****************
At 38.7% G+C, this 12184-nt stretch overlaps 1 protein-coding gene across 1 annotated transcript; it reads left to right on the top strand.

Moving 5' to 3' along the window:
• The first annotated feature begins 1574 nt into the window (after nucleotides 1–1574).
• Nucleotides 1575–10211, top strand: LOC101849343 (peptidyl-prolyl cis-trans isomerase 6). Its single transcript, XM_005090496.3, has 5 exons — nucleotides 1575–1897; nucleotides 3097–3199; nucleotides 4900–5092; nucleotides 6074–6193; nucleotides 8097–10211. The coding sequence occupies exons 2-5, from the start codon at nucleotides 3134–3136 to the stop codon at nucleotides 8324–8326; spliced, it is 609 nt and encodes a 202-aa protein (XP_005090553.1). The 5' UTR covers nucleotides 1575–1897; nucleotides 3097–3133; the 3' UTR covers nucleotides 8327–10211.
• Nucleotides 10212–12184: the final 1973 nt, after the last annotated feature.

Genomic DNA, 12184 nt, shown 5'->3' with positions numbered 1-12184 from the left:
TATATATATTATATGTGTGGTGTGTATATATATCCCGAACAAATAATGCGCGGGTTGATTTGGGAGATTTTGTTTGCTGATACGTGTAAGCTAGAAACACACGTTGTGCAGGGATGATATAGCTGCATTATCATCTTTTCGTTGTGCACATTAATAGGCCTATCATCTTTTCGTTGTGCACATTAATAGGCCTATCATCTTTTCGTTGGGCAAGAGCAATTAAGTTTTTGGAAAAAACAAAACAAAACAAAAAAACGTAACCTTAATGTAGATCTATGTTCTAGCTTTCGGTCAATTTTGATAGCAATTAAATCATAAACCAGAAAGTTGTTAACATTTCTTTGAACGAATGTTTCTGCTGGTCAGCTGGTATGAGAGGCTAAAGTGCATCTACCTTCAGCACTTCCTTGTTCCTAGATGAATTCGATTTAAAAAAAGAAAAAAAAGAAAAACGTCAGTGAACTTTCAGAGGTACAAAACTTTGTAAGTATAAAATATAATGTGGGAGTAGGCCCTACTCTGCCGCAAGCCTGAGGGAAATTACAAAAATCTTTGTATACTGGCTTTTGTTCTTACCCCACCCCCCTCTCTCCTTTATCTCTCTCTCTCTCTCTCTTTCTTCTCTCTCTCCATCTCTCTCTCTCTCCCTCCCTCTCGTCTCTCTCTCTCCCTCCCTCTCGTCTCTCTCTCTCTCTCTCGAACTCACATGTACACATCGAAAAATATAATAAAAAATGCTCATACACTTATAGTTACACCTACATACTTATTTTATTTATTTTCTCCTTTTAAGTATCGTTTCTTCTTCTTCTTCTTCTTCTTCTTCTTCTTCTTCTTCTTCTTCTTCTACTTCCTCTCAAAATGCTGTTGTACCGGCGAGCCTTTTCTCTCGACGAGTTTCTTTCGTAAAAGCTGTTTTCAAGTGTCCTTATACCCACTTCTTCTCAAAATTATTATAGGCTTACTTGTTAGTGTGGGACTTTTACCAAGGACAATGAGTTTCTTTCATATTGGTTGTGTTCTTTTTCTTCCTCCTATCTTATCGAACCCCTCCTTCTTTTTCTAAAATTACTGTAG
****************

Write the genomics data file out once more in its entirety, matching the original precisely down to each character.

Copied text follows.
At 38.7% G+C, this 12184-nt stretch overlaps 1 protein-coding gene across 1 annotated transcript; it reads left to right on the top strand.

Moving 5' to 3' along the window:
• The first annotated feature begins 1574 nt into the window (after nucleotides 1–1574).
• Nucleotides 1575–10211, top strand: LOC101849343 (peptidyl-prolyl cis-trans isomerase 6). Its single transcript, XM_005090496.3, has 5 exons — nucleotides 1575–1897; nucleotides 3097–3199; nucleotides 4900–5092; nucleotides 6074–6193; nucleotides 8097–10211. The coding sequence occupies exons 2-5, from the start codon at nucleotides 3134–3136 to the stop codon at nucleotides 8324–8326; spliced, it is 609 nt and encodes a 202-aa protein (XP_005090553.1). The 5' UTR covers nucleotides 1575–1897; nucleotides 3097–3133; the 3' UTR covers nucleotides 8327–10211.
• Nucleotides 10212–12184: the final 1973 nt, after the last annotated feature.

Genomic DNA, 12184 nt, shown 5'->3' with positions numbered 1-12184 from the left:
TATATATATTATATGTGTGGTGTGTATATATATCCCGAACAAATAATGCGCGGGTTGATTTGGGAGATTTTGTTTGCTGATACGTGTAAGCTAGAAACACACGTTGTGCAGGGATGATATAGCTGCATTATCATCTTTTCGTTGTGCACATTAATAGGCCTATCATCTTTTCGTTGTGCACATTAATAGGCCTATCATCTTTTCGTTGGGCAAGAGCAATTAAGTTTTTGGAAAAAACAAAACAAAACAAAAAAACGTAACCTTAATGTAGATCTATGTTCTAGCTTTCGGTCAATTTTGATAGCAATTAAATCATAAACCAGAAAGTTGTTAACATTTCTTTGAACGAATGTTTCTGCTGGTCAGCTGGTATGAGAGGCTAAAGTGCATCTACCTTCAGCACTTCCTTGTTCCTAGATGAATTCGATTTAAAAAAAGAAAAAAAAGAAAAACGTCAGTGAACTTTCAGAGGTACAAAACTTTGTAAGTATAAAATATAATGTGGGAGTAGGCCCTACTCTGCCGCAAGCCTGAGGGAAATTACAAAAATCTTTGTATACTGGCTTTTGTTCTTACCCCACCCCCCTCTCTCCTTTATCTCTCTCTCTCTCTCTCTTTCTTCTCTCTCTCCATCTCTCTCTCTCTCCCTCCCTCTCGTCTCTCTCTCTCCCTCCCTCTCGTCTCTCTCTCTCTCTCTCGAACTCACATGTACACATCGAAAAATATAATAAAAAATGCTCATACACTTATAGTTACACCTACATACTTATTTTATTTATTTTCTCCTTTTAAGTATCGTTTCTTCTTCTTCTTCTTCTTCTTCTTCTTCTTCTTCTTCTTCTTCTTCTACTTCCTCTCAAAATGCTGTTGTACCGGCGAGCCTTTTCTCTCGACGAGTTTCTTTCGTAAAAGCTGTTTTCAAGTGTCCTTATACCCACTTCTTCTCAAAATTATTATAGGCTTACTTGTTAGTGTGGGACTTTTACCAAGGACAATGAGTTTCTTTCATATTGGTTGTGTTCTTTTTCTTCCTCCTATCTTATCGAACCCCTCCTTCTTTTTCTAAAATTACTGTAG